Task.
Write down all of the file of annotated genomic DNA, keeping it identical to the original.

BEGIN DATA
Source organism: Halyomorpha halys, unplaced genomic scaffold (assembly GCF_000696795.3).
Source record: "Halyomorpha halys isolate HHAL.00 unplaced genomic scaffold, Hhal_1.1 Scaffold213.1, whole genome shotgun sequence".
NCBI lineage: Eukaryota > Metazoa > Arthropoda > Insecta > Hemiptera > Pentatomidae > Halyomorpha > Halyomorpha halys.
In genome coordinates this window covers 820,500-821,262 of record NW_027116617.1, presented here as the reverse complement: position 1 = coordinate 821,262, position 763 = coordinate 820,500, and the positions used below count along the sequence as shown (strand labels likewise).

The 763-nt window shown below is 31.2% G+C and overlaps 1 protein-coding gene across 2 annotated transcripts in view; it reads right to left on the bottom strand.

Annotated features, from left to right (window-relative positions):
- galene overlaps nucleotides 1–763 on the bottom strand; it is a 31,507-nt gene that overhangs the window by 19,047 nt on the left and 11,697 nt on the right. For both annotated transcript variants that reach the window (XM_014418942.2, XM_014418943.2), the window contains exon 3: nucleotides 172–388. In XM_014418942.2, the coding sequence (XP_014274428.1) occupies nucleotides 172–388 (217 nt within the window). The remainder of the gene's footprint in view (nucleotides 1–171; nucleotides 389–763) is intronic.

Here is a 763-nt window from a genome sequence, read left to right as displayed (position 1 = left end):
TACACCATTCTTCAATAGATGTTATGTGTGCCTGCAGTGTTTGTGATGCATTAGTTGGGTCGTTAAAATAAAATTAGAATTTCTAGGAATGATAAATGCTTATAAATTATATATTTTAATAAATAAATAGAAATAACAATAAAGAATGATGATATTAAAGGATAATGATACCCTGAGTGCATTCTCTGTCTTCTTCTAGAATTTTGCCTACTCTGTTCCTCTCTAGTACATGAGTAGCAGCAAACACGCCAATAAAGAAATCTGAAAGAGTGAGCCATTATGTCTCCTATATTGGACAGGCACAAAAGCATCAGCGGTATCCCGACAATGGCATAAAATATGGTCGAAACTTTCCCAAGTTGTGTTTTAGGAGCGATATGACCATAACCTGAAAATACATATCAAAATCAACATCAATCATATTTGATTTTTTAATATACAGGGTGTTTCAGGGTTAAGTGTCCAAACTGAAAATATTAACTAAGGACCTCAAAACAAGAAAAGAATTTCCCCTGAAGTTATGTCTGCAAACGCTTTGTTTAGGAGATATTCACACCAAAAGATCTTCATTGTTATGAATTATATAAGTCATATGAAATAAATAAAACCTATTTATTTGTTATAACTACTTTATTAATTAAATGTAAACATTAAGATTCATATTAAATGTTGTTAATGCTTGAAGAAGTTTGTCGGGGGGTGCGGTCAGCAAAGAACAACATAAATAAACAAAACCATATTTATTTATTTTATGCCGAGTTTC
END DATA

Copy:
Source organism: Halyomorpha halys, unplaced genomic scaffold (assembly GCF_000696795.3).
Source record: "Halyomorpha halys isolate HHAL.00 unplaced genomic scaffold, Hhal_1.1 Scaffold213.1, whole genome shotgun sequence".
NCBI lineage: Eukaryota > Metazoa > Arthropoda > Insecta > Hemiptera > Pentatomidae > Halyomorpha > Halyomorpha halys.
In genome coordinates this window covers 820,500-821,262 of record NW_027116617.1, presented here as the reverse complement: position 1 = coordinate 821,262, position 763 = coordinate 820,500, and the positions used below count along the sequence as shown (strand labels likewise).

The 763-nt window shown below is 31.2% G+C and overlaps 1 protein-coding gene across 2 annotated transcripts in view; it reads right to left on the bottom strand.

Annotated features, from left to right (window-relative positions):
- galene overlaps nucleotides 1–763 on the bottom strand; it is a 31,507-nt gene that overhangs the window by 19,047 nt on the left and 11,697 nt on the right. For both annotated transcript variants that reach the window (XM_014418942.2, XM_014418943.2), the window contains exon 3: nucleotides 172–388. In XM_014418942.2, the coding sequence (XP_014274428.1) occupies nucleotides 172–388 (217 nt within the window). The remainder of the gene's footprint in view (nucleotides 1–171; nucleotides 389–763) is intronic.

Here is a 763-nt window from a genome sequence, read left to right as displayed (position 1 = left end):
TACACCATTCTTCAATAGATGTTATGTGTGCCTGCAGTGTTTGTGATGCATTAGTTGGGTCGTTAAAATAAAATTAGAATTTCTAGGAATGATAAATGCTTATAAATTATATATTTTAATAAATAAATAGAAATAACAATAAAGAATGATGATATTAAAGGATAATGATACCCTGAGTGCATTCTCTGTCTTCTTCTAGAATTTTGCCTACTCTGTTCCTCTCTAGTACATGAGTAGCAGCAAACACGCCAATAAAGAAATCTGAAAGAGTGAGCCATTATGTCTCCTATATTGGACAGGCACAAAAGCATCAGCGGTATCCCGACAATGGCATAAAATATGGTCGAAACTTTCCCAAGTTGTGTTTTAGGAGCGATATGACCATAACCTGAAAATACATATCAAAATCAACATCAATCATATTTGATTTTTTAATATACAGGGTGTTTCAGGGTTAAGTGTCCAAACTGAAAATATTAACTAAGGACCTCAAAACAAGAAAAGAATTTCCCCTGAAGTTATGTCTGCAAACGCTTTGTTTAGGAGATATTCACACCAAAAGATCTTCATTGTTATGAATTATATAAGTCATATGAAATAAATAAAACCTATTTATTTGTTATAACTACTTTATTAATTAAATGTAAACATTAAGATTCATATTAAATGTTGTTAATGCTTGAAGAAGTTTGTCGGGGGGTGCGGTCAGCAAAGAACAACATAAATAAACAAAACCATATTTATTTATTTTATGCCGAGTTTC